With encouragement from Jim, Paul started playing the family piano and wrote "When I'm Sixty-Four" on it. Miles 1997 pp22-23.] Jim advised Paul to take some music lessons, which he did, but soon realised that he preferred to learn 'by ear' (as his father had done) and because he never paid attention in music classes. Miles 1997 pp22-23.] [ [http://www.femalefirst.co.uk/celebrity/McCartney+s+musical+failure-11860.html? McCartney never paid attention in music classes] femalefirst.co.uk - Retrieved: 2 October 2006 ] After Paul and Michael became interested in music, Jim connected the radio in the living room to extension cords connected to two pairs of Bakelite headphones so that they could listen to Radio Luxembourg at night when they were in bed. Miles 1997 p24.]

After first meeting Lennon, Jim warned Paul that he would get him "into trouble", although he later allowed The Quarrymen to rehearse in the dining room at Forthlin Road in the evenings. Miles 1997 pp32-38.] [http://www.nationaltrust.org.uk/main/w-vh/w-visits/w-findaplace/w-20forthlinroadallerton/ Inside ForthlinRoad] nationaltrust.org.uk - Retrieved 12 November 2006 ] Jim was reluctant to let the teenage Paul go to Hamburg with The Beatles until Paul lied by saying that the group would earn £15 per week each. Cynthia Lennon “John” 2006 pp69-70] As this was more than he earned himself, Jim finally agreed, but only after a visit from the group's then-manager, Allan Williams, who said that Jim shouldn't worry. Miles 1997 p57.] Spitz 2005 p205] Jim was later present at a Beatles' concert in Manchester when fans surrounded drummer Pete Best, and ignored the rest of The Beatles. Jim criticised Best by saying, "Why did you have to attract all the attention? Why didn't you call the other lads back? I think that was very selfish of you". Spitz 2005. p322] Bill Harry recalled that Jim was probably "The Beatles' biggest fan", and was extremely proud of Paul's success. Shelagh Johnson—later to become director of The Beatles' Museum in Liverpool—said that Jim's outward show of pride embarrassed his son. Spitz 2005. p392] Jim enlisted Michael's help when sorting through the ever-increasing sacks of fan letters that were delivered to Forthlin Road, with both composing "personal" responses that were supposedly from Paul. Spitz 2005. p410] Michael would later have success on his own with the group The Scaffold. [ [http://biguntidy.com/Articles/Scaffold.pdf The Scaffold biog] biguntidy.com - Retrieved 8 October 2007 ]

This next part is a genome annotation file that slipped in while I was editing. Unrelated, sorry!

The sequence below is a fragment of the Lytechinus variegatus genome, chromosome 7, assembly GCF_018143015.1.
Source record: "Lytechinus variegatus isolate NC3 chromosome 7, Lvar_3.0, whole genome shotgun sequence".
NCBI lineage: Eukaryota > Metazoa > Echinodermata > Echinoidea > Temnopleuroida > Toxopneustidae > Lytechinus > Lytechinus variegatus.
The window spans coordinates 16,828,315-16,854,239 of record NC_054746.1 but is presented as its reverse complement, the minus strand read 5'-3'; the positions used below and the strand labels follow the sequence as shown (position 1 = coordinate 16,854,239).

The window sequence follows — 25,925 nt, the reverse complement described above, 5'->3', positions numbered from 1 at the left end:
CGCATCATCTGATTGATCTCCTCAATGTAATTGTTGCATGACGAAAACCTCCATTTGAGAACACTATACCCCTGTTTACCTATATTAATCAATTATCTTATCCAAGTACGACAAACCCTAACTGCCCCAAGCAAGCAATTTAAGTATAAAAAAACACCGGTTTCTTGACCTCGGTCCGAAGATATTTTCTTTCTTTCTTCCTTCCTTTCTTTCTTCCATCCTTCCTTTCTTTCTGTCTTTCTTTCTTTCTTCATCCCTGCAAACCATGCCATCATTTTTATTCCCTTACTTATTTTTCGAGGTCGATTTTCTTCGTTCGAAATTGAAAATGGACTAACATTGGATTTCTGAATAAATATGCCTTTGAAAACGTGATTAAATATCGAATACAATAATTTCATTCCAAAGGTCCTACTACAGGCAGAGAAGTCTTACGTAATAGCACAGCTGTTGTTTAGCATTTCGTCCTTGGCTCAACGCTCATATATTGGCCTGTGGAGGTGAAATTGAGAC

Paul wrote "I Lost My Little Girl" just after Mary had died, and explained that it was a subconscious reference to his late mother. Miles 1997 p21.] He also wrote "Golden Slumbers" at his father's house in Heswall, and said the lyrics were taken from Ruth McCartney's sheet-music copy of Thomas Dekker's lullaby—also called "Golden Slumbers"—that Ruth had left on the piano at Rembrandt. Miles 1997 p210.] Miles 1997 p557.] ”The Beatles Anthology” DVD 2003 (Special Features—Back at Abbey Road May 1995— 0:00:16) McCartney talking about the writing of “Golden Slumbers”.] Hunter Davies, who was at Jim's house at the time doing an interview for his Beatles' biography, remembered Jim listening to an acetate disc of "When I'm 64". Miles 1997 p319] Davies wrote that Paul had recorded it especially, as Jim was then 64-years-old and had married Angela two years previously. [ [http://www.guardian.co.uk/g2/story/0,3604,,00.html ‘When I'm 64’ story] guardian.co.uk - Retrieved 11 October 2007 ] Paul wrote "Let It Be", because of a dream he had during the "Get Back/Let It Be" sessions. He said that he had dreamt of his mother, and the "Mother Mary" lyric was about her. He later said, "It was great to visit with her again. I felt very blessed to have that dream. So that got me writing 'Let It Be'." Miles 1997 p20.]

In 1974, Paul collaborated with father Jim to create a song entitled "Walking in the Park with Eloise", a very upbeat tune, and was released by Paul McCartney & Wings under the pseudonym "The Country Hams". The Country Hams' single was backed with a tune entitled "Bridge on the River Suite". Both songs can be found on the CD "Wings at the Speed of Sound" from The Paul McCartney Collection.



*Harry, Bill] | title=The Beatles Encyclopedia| publisher= year=Rev Upd edition 2001 | id=ISBN
*Lennon, Cynthia
| title=John| publisher= year=2006 | id=ISBN
*Miles, Barry
| title=Many Years From Now | publisher=Vintage-Random House | year=1997 | id=ISBN

External links

* [http://www.iol.ie/~beatlesireland/zBeatlesfactfiles/factfilesx1/TheMcCartneys/JamesMcCartney(Father).htm The Beatles Ireland - Jim McCartney]
* [http://ireland.iol.ie/~beatlesireland/zBeatlesfactfiles/factfilesx1/TheMcCartneys/MaryMcCartney(Mother).htm The Beatles Ireland - Mary McCartney]